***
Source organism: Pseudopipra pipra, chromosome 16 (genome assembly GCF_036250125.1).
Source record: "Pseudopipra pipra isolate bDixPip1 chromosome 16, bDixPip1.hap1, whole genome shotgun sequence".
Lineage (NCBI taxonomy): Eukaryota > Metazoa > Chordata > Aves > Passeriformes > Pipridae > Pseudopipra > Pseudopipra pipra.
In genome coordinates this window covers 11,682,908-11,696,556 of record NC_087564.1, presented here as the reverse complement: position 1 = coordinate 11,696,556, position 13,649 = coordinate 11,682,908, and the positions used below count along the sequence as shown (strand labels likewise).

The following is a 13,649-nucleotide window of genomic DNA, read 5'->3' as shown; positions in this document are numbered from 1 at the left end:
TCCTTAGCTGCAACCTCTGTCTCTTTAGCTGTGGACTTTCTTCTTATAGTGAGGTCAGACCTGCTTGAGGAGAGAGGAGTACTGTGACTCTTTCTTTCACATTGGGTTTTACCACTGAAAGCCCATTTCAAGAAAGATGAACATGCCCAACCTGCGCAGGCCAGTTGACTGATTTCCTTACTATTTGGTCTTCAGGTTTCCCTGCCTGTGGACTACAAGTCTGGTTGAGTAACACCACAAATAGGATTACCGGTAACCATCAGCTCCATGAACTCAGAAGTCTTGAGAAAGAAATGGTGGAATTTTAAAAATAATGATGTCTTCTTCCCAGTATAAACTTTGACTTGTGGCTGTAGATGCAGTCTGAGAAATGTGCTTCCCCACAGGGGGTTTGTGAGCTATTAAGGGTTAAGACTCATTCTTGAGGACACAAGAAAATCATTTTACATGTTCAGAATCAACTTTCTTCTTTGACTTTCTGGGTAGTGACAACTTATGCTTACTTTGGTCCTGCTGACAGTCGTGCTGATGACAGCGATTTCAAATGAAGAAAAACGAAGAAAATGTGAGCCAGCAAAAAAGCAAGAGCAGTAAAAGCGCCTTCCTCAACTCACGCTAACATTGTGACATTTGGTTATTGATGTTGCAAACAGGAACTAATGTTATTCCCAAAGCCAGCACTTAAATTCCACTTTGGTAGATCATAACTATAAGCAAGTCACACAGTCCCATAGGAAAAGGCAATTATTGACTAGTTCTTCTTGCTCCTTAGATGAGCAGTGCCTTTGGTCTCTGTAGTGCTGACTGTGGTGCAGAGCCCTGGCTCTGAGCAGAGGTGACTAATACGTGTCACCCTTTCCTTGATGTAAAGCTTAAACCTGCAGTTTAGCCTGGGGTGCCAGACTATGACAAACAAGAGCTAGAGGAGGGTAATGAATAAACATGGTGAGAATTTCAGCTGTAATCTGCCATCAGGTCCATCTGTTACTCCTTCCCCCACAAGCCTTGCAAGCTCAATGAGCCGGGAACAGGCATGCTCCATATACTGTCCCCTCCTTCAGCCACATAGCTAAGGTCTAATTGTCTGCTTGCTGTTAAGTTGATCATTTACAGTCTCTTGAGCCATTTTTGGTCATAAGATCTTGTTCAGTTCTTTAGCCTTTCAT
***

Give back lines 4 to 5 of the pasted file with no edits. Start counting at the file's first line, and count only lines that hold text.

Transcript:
In genome coordinates this window covers 11,682,908-11,696,556 of record NC_087564.1, presented here as the reverse complement: position 1 = coordinate 11,696,556, position 13,649 = coordinate 11,682,908, and the positions used below count along the sequence as shown (strand labels likewise).

The following is a 13,649-nucleotide window of genomic DNA, read 5'->3' as shown; positions in this document are numbered from 1 at the left end: